Male critics outnumber women nearly two to one, new study finds


This year’s edition of the study “Thumbs Down: Film Critics and Gender, and Why It Matters” finds little movement in the main areas of representation.

If the title sounds familiar, that’s because it is. Last year, San Diego State University’s Center for the Study of Women in Television and Film’s annual “Thumbs Down: Film Critics and Gender, and Why It Matters” study found that “critics male filmmakers still outnumber females and ‘continue to dominate’ the conversation.” More than a year later, the latest edition of the study concludes that the same is true.

Led by Chief Executive Dr. Martha M. Lauzen, Ph.D. – also known for her work on the annual Celluloid Study and other industry inclusion reports – “Thumbs Down 2020” finds that Before the pandemic shut down movie theaters in the United States last spring, “male critics outnumbered their female counterparts by nearly 2 to 1.” The latest study finds that “in the early months of 2020, men accounted for 65% and women 35% of print, broadcast, and online movie reviews in the United States.”

The annual study also reveals that “data shows that films directed by women and films directed by women account for a lower proportion of male reviews than female reviews”, suggesting that “this imbalance is linked to the amount of exposure films with female and/or female-led protagonists receive.The study found similar evidence in last year’s study, examining Who types of movies are written by different critics.

Among the data used for the study – “4,000 reviews written by more than 380 people working for print, broadcast and online media in January, February and March 2020 and whose work is included on the Rotten Tomatoes website” – Lauzen found that “54% of reviews written by women but 45% of those written by men are for films featuring at least one female lead. Additionally, more than twice as many films reviewed by female critics as of male reviews are directed by women Thirty-three percent of films reviewed by women but 14% of those reviewed by men are directed by women.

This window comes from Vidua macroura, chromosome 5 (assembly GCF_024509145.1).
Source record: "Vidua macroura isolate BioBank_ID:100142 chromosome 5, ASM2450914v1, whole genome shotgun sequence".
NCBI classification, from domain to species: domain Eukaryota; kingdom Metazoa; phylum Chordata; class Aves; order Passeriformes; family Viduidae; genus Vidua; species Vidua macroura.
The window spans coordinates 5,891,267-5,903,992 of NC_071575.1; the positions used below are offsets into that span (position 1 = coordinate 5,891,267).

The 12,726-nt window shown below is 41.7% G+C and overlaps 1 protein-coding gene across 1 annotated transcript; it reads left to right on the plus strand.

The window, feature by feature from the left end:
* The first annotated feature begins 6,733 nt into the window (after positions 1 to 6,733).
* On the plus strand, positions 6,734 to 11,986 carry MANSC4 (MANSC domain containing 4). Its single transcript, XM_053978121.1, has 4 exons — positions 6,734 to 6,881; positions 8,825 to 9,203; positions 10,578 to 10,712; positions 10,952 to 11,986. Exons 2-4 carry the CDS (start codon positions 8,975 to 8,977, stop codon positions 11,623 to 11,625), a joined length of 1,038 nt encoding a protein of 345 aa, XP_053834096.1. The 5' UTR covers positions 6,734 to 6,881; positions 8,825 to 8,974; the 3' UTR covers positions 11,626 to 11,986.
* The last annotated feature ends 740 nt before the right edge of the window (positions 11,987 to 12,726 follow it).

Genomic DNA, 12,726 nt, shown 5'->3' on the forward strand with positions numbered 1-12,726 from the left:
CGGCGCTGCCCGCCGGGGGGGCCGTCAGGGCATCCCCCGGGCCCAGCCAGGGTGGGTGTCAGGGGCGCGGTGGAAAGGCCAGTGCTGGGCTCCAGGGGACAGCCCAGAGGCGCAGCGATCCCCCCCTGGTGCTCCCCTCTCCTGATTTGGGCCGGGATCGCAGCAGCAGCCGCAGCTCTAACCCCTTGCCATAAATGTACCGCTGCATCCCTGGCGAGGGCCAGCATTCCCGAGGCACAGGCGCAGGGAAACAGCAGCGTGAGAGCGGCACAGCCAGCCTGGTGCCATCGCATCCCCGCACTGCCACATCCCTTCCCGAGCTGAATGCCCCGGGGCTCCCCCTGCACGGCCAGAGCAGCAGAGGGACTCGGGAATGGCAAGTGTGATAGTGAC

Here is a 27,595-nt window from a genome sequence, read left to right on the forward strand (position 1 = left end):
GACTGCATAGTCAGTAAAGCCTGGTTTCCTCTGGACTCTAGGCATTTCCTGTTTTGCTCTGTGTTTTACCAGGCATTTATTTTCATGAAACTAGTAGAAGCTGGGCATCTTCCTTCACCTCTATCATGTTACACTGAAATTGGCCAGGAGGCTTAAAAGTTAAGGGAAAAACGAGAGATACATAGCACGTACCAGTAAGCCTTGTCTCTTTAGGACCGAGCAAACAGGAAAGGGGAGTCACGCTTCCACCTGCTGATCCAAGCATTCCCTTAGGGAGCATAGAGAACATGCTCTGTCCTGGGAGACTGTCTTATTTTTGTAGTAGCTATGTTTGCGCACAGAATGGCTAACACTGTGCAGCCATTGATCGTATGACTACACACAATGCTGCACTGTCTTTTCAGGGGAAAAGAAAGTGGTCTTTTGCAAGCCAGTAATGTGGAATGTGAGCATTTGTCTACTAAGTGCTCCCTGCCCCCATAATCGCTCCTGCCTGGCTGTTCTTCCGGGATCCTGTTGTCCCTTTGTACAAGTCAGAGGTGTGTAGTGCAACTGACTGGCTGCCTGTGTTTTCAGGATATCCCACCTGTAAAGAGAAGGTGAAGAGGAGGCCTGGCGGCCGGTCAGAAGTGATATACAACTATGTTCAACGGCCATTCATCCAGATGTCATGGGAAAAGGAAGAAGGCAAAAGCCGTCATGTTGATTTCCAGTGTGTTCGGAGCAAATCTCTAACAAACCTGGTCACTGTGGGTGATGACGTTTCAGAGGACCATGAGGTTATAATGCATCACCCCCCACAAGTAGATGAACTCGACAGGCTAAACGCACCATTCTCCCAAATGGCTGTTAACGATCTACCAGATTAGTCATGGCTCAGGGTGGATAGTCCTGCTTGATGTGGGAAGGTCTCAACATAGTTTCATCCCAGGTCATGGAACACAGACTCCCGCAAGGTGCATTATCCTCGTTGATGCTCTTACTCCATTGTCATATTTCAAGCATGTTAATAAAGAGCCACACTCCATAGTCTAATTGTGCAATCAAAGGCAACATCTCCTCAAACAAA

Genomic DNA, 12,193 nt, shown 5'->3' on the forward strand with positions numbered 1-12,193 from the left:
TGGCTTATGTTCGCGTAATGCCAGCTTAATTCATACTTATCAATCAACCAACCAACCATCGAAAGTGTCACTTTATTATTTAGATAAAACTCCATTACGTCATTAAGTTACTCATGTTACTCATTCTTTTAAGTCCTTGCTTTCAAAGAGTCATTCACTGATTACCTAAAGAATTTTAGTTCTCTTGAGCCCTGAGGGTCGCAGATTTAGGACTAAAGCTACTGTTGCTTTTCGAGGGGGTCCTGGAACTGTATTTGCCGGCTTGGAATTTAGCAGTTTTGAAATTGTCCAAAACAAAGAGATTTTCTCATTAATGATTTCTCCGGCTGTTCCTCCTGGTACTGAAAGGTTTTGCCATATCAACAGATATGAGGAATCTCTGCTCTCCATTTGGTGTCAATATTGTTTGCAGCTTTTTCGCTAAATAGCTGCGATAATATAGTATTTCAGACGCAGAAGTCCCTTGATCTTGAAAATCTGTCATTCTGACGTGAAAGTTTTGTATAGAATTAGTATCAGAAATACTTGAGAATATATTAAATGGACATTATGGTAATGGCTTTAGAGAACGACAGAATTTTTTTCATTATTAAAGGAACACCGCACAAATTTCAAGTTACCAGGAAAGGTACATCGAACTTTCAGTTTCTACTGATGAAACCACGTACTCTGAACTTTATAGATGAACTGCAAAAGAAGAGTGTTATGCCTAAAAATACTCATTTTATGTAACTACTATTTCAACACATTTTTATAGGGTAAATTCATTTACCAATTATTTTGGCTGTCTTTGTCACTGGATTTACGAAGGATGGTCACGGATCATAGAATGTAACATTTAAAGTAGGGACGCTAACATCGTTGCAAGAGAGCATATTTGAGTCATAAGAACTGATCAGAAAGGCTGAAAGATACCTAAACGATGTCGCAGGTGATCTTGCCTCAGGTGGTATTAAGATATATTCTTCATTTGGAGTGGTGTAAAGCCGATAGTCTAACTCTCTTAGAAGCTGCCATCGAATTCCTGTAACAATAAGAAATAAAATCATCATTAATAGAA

As the study postulates, “While it is unclear whether these differences are due to critics’ preferences or editorial assignments, they do influence the amount of attention that films featuring female leads and films with female directors receive.”

Lauzen said in an official statement, “The overrepresentation of men as film critics, coupled with a greater proportion of their reviews focusing on male-led stories and films, benefits these films by giving them greater visibility in the critical market. As the film industry comes alive in the weeks to come, this structural inequity will help ensure that pre-pandemic inequalities remain in place in pandemic and post-pandemic environments.

The study also found that female and male reviewers of color remain dramatically underrepresented in all corners of the industry. Seventy-three percent of all male reviewers are white, while 70 percent of all females are white. Only 18% of male critics are people of color, while the numbers are only slightly up for female critics, 23% of whom are people of color.

Last year’s report found that “men make up 78% of people who write for general interest magazines and websites, 73% who write for trade publications, 72% who write for newspapers and news agencies, 65% writing for magazines and movie/entertainment websites, and 58% writing for radio and television.

Since the original study in 2007, “Thumbs Down: Film Critics and Gender, and Why It Matters” has examined more than 25,000 reviews written by more than 1,500 critics. It is the most comprehensive study available on the representation and impact of women as film critics.

San Diego State University’s Center for the Study of Women in Television and Film is home to the longest and most in-depth studies of women working onscreen and behind the scenes in film and television. You can Read the full “Thumbs Down” report here, along with the rest of the center’s latest reports.

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